The many parties involved complicate the investigation of war crimes.

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At least 23 people, including three children, were killed in a Russian rocket attack on a city in central Ukraine on Thursday. Two weeks earlier, rockets crashed into buildings near Odessa, killing 21. And for weeks in the Kiev suburb of Bucha, civilians suffered most from the Russian attack – killed on their bicycles or walking down the street, or executed with their hands tied.

Random Russian attacks on civilian areas have become a feature of its invasion, and this week an international conference in The Hague sought to coordinate a response to the overwhelming allegations of war crimes in Ukraine.

But investigators face a huge challenge, with as many as 20,000 war crimes investigations, multiple countries and international agencies at work, and a heavy burden of proof to reach a conviction. To complicate matters further, the investigations are working while the war is still raging. The Kremlin has denied charges against its troops and the Russian Defense Ministry has called graphic evidence of atrocities “fake.”

Prosecutors want to prevent national and international prosecutors from tripping over each other in their search for evidence and witnesses. On Thursday, International Criminal Court prosecutor Karim Khan stressed the need to coordinate investigations and avoid a “rush” of many parties “running to the crime scene”.

This week in The Hague, representatives from 45 countries, including the United States and countries of the European Union, heard testimony about atrocities and pledged about $20 million to assist the ICC, the Attorney General of Ukraine and the United Nations’ efforts. stand.

Experts say the International Criminal Court, which was established in 1998 to handle cases of mass atrocities, could be an important means of holding Russia accountable, although there are many obstacles to that goal. Neither Russia nor Ukraine is among the court’s 123 member states, but Ukraine has granted the court jurisdiction over crimes committed on its territory.

The Dutch Minister of Foreign Affairs, Wopke Hoekstra, said at a press conference on Thursday that the Netherlands is considering setting up an ad hoc international tribunal for war crimes in Ukraine.

Ukraine’s President Volodymyr Zelensky addressed the conference via video as rescuers dug through the rubble from Thursday’s rocket attack on Vinnytsia, a town far from fighting on the Eastern Front. “This is the act of Russian terror,” he said.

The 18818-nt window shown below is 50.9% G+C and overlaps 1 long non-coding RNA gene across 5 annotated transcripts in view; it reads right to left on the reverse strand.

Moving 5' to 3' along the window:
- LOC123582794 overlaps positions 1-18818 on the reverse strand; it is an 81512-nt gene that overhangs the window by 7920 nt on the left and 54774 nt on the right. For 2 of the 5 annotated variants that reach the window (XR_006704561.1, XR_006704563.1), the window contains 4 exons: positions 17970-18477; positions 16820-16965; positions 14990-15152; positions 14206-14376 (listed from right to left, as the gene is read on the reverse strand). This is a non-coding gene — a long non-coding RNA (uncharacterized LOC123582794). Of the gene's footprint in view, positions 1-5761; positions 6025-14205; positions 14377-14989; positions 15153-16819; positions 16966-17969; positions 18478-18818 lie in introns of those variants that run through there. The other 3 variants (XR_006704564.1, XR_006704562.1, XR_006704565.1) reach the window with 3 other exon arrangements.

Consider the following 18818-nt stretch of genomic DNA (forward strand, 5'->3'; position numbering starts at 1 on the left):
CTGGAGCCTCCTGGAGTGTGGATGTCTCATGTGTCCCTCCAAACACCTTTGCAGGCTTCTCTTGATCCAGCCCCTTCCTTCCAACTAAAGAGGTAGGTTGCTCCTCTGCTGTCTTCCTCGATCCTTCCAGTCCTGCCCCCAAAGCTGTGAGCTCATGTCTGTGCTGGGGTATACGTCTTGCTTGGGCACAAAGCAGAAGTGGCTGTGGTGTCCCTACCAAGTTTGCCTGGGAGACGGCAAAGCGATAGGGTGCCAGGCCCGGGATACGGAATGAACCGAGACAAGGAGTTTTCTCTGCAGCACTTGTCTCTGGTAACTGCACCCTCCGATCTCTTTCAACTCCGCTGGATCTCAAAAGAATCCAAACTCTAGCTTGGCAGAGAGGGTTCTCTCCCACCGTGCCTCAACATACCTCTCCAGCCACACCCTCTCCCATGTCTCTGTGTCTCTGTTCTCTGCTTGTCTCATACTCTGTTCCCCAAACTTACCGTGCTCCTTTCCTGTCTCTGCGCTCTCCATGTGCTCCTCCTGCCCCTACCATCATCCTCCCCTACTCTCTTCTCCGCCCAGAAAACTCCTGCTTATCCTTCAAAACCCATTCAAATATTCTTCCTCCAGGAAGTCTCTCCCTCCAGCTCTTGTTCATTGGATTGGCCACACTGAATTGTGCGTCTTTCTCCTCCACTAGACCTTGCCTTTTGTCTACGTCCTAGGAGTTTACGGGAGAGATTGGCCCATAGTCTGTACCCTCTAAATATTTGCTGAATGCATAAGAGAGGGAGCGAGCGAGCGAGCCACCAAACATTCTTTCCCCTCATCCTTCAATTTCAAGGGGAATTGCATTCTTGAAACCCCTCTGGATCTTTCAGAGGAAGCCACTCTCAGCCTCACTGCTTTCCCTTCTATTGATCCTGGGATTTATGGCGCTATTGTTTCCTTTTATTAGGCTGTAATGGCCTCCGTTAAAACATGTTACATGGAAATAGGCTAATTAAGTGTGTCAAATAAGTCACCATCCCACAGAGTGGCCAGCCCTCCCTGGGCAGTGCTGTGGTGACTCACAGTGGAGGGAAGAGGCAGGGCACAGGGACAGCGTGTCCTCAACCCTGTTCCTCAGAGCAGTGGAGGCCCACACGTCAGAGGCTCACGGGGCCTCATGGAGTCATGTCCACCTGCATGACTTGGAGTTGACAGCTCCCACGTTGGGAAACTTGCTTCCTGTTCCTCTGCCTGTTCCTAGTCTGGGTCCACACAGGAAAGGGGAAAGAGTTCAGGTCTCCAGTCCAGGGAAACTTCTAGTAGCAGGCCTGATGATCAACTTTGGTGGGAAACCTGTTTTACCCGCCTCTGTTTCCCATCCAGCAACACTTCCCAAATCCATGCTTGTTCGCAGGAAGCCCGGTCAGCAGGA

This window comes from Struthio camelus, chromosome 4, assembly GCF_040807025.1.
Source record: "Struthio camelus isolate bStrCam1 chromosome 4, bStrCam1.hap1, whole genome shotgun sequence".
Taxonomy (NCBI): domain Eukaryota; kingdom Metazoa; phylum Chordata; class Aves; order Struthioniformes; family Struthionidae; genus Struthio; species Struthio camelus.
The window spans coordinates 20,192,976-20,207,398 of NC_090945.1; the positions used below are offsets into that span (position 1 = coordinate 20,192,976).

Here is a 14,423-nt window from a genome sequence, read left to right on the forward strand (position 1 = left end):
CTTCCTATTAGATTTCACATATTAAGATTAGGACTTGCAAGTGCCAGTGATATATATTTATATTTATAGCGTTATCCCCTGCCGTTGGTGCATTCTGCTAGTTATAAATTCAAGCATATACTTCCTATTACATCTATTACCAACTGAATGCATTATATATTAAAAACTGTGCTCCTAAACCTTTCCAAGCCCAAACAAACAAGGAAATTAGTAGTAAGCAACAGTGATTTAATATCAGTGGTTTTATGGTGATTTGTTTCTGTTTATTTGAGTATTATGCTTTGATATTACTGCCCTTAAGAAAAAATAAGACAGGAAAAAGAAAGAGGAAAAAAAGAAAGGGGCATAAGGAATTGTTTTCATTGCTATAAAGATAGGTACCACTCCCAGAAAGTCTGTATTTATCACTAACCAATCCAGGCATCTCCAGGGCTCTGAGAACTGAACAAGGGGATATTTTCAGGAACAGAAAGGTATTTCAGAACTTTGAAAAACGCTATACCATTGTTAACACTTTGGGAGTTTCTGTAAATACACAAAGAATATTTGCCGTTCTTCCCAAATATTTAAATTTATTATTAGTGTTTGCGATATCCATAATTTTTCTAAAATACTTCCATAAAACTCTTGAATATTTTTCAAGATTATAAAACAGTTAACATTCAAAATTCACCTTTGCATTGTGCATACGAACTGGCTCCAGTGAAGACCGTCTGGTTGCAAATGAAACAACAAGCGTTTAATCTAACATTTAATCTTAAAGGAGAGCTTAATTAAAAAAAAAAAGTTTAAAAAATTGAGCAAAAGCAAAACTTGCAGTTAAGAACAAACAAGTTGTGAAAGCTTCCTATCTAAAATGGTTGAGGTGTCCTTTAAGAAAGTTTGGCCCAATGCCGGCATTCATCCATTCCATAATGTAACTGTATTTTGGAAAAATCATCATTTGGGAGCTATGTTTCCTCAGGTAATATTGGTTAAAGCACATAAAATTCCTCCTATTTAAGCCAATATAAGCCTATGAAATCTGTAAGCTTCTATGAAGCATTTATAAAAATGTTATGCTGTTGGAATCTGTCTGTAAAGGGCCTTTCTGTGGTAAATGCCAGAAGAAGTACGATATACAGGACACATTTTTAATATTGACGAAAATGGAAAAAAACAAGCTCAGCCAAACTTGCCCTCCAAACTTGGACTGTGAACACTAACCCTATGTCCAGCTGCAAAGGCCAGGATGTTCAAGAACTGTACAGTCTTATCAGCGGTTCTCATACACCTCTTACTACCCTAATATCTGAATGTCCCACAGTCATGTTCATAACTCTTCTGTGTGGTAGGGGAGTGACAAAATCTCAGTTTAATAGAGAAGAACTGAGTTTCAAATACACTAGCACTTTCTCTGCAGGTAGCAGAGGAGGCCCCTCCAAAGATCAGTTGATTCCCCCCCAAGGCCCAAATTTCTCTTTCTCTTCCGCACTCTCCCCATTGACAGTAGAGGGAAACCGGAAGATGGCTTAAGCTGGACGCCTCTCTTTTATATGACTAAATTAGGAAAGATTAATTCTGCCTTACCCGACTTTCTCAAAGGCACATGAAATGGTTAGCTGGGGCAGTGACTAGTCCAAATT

On Wednesday, US Secretary of State Antony J. Blinken said that Russian authorities…between 900,000 and 1.6 million Ukrainian citizens, including 260,000 children, have been “evicted” from their homes into Russian territory, often to isolated regions in the Far East. The wrongful transfer of protected persons, he said, was a violation of a Geneva Convention and a war crime.

Russia has acknowledged that there are now 1.5 million Ukrainians in Russia, but has stated that they have been evacuated for their own safety.

The history of war crimes suggests that it would be difficult for prosecutors to raise cases about Russia’s war in Ukraine.

Three of the most prominent prosecutions – against Slobodan Milosevic, Charles Taylor and Saddam Hussein – were launched against leaders who had run out of power; no sitting president has ever been handed over to an international court.

President Vladimir V. Putin of Russia has strong domestic support and has developed strong ties with the leaders of other major countries, including those of China, Turkey and Iran.

Proving war crimes, and especially proving who ordered a certain action, is also very difficult. In Mr Putin’s case, prosecutors would have to demonstrate that he issued specific orders that led to specific atrocities, that he was aware of the crimes or that he did nothing to prevent them.

Prosecutors would also have to show that Russian commanders had deliberately attacked civilian structures, or attacked them in attacks that did not distinguish between civilian and military targets. Obtaining such evidence or testimony may be impossible for the foreseeable future, at least as long as the fighting continues.

Marlise Simons contributed reporting from Paris.



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